As far as I remember there was no interview process to become a mother. No room full of well-dressed applicants filling out paper work for the position titled “Mother”. There is no inquiry, no vote, and no email registration or selection process. Supposedly, “the most important job” in the world has no system in place that demands a process of filtration, that inputs all the potentials but only spits out the very best, most qualified, most deserving few like every other job application process known to man. No as a mother, frankly, you can be anyone. It’s on the “honour system” that we operate, believing that you don’t suck as a parent and end up vacuuming up your kid like a hamster.
This job called “Mom” comes at you whether you are ready, experienced, qualified or any of the above. It is handed to you no questions asked. No one follows you home and gives you weekly progress reports; there was no on-the-job-training, or power-point presentation to get you comfortable in your new position. There was nothing. Nothing. And then suddenly, there was a little something looking up at you with big eyes that were pleading, saying, “Please tell me you’re the most qualified one they could find to mother me.” Sorry kid, I know as much as you do. I’ll try to keep you away from the paper-shredder?
It just doesn’t make sense to me. You’re telling me, I am qualified to be a mother, one of life’s most difficult undertakings but I am not qualified … to …. make … soap?!
Every rejection letter I get in my inbox makes me want to send a slap upside the head email saying something like …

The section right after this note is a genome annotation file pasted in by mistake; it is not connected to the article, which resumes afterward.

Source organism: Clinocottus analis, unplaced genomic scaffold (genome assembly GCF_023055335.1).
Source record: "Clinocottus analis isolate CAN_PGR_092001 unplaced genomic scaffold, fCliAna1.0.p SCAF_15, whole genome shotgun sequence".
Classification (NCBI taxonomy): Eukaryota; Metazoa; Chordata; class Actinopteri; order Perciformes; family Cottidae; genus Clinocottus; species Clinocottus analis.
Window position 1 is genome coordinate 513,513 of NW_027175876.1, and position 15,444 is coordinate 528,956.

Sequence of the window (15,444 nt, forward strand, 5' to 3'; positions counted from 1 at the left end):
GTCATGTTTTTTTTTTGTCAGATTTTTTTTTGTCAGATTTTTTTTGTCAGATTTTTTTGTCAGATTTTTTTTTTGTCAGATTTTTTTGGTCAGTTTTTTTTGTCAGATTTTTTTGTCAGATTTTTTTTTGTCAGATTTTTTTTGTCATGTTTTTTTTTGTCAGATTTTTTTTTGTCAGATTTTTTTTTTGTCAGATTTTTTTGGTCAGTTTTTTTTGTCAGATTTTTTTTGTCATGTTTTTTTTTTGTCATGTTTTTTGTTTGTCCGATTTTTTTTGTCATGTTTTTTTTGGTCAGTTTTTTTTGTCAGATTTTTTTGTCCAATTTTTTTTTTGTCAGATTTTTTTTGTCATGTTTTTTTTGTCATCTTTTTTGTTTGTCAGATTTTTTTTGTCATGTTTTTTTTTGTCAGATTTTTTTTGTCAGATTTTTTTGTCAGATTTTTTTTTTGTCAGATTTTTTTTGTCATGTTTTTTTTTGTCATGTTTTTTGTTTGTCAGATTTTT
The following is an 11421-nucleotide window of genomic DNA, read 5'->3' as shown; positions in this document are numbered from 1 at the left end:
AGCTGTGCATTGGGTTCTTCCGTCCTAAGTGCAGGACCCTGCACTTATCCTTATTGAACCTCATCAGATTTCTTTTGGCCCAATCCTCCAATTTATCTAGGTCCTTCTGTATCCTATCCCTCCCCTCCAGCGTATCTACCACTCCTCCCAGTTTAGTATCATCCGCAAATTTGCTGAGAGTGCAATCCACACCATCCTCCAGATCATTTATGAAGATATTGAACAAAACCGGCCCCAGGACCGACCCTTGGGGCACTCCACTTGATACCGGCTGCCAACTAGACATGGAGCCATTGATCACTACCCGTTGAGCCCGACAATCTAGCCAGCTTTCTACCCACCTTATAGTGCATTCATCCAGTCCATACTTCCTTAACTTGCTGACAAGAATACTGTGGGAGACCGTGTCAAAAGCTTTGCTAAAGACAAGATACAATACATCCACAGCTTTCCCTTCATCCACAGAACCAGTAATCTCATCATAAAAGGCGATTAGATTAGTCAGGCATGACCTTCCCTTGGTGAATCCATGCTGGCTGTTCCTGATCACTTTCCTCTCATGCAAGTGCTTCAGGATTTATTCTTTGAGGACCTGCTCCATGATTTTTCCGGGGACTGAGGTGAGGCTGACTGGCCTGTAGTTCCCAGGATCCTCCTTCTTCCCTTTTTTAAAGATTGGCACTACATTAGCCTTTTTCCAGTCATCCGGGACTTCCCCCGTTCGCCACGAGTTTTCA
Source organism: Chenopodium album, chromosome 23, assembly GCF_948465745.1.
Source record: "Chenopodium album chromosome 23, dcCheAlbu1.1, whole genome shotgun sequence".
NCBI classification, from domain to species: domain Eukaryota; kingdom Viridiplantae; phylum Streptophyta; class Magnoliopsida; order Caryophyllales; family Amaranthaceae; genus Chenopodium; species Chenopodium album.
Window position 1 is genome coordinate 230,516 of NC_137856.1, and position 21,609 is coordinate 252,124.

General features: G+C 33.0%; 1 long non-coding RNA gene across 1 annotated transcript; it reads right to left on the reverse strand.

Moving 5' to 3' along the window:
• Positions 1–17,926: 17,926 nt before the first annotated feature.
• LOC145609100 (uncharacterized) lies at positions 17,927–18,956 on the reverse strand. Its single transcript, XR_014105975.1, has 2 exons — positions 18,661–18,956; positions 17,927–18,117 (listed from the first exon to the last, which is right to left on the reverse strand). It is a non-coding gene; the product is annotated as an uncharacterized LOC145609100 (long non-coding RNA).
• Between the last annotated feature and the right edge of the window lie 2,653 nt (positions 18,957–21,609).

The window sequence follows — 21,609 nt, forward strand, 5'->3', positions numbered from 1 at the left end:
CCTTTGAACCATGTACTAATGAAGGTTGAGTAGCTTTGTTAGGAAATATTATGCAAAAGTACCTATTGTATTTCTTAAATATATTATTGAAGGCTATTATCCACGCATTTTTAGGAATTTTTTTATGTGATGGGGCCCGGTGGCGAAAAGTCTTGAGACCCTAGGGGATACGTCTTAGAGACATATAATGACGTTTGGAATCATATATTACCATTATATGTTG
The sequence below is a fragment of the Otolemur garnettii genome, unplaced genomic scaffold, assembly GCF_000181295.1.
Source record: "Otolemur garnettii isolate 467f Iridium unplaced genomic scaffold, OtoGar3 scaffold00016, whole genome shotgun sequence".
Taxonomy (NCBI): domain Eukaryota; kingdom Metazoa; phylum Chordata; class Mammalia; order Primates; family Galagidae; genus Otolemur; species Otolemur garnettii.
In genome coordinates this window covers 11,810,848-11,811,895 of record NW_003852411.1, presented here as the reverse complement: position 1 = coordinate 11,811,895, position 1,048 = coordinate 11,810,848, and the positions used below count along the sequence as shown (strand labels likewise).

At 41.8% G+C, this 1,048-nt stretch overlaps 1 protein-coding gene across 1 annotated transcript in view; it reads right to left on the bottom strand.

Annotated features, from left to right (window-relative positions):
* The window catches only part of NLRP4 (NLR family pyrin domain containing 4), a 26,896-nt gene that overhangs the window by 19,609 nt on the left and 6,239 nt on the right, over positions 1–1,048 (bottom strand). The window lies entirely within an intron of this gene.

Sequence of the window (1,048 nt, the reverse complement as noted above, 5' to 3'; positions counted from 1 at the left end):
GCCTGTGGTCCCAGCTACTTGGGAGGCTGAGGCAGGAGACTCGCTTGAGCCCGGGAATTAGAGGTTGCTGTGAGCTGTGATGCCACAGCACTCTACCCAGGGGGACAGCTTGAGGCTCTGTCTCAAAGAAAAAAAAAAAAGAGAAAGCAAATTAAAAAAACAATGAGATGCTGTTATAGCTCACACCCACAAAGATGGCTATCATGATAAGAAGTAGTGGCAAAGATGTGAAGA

Listen up dickwad, Dear Job Recruiter and Organizer person, whoever you are. You don’t get it. Not only am I qualified to make fucking soap, you frigging ass-monkey, I am more than qualified to do your fucking job. And you want to know why? Because being a mother means learning true dedication and because of that my experience far outweighs anything you’ve got under your belt, trust me. Considering you don’t even have the wherewithal to return an email with even a witless reply, I’ll break this down for you, nice and simple. Unlike the job position you hold – we don’t know how – the job of motherhood means no weekends, no overtime pay, no breaks, no end of day and no clocking out. Maybe being a mother is a blessing but it isn’t an easy one and when the job isn’t easy I can’t call in sick or just fuck the dog waiting for my shift to terminate. I have to be there, present, every hour in every day of every week. Invested. I have to work through injury, exhaustion, sickness, frailty and weakness of heart. My job takes stamina, creativity in the face of adversity, and endurance the likes of which you can’t even begin to fathom, yet I show up every day, one hundred percent because someone deemed me qualified. Finally. Qualified. But somehow, to you I remain under-qualified to do the most menial of tasks like serve your guests, or stock your shelves or make your soap and patronize all you think your blessed company stands for… still, to you I am just a nameless, faceless applicant pleading for an entry-level job you couldn’t give two shits about because you’ve forgotten what it’s like to struggle. Struggle to be heard, be seen, get a foot in the door, or struggle to be given one single frigging chance to say, “Look, I am the most qualified person you’re going to see apply for this job,” because I know what it takes now to be the kind of employee you need. And, maybe I can’t find a way to tell you in the interview because you wont do me the decency of looking me in the eye, but I am your candidate. And I hope you know that when I do get in the door and finally get that job, you better fucking understand that I’ll be gunning for you and your job. I will never overlook someone like me, because I believe in taking chances on the people who exhaust all options, never give up and understand the true meaning of persistence.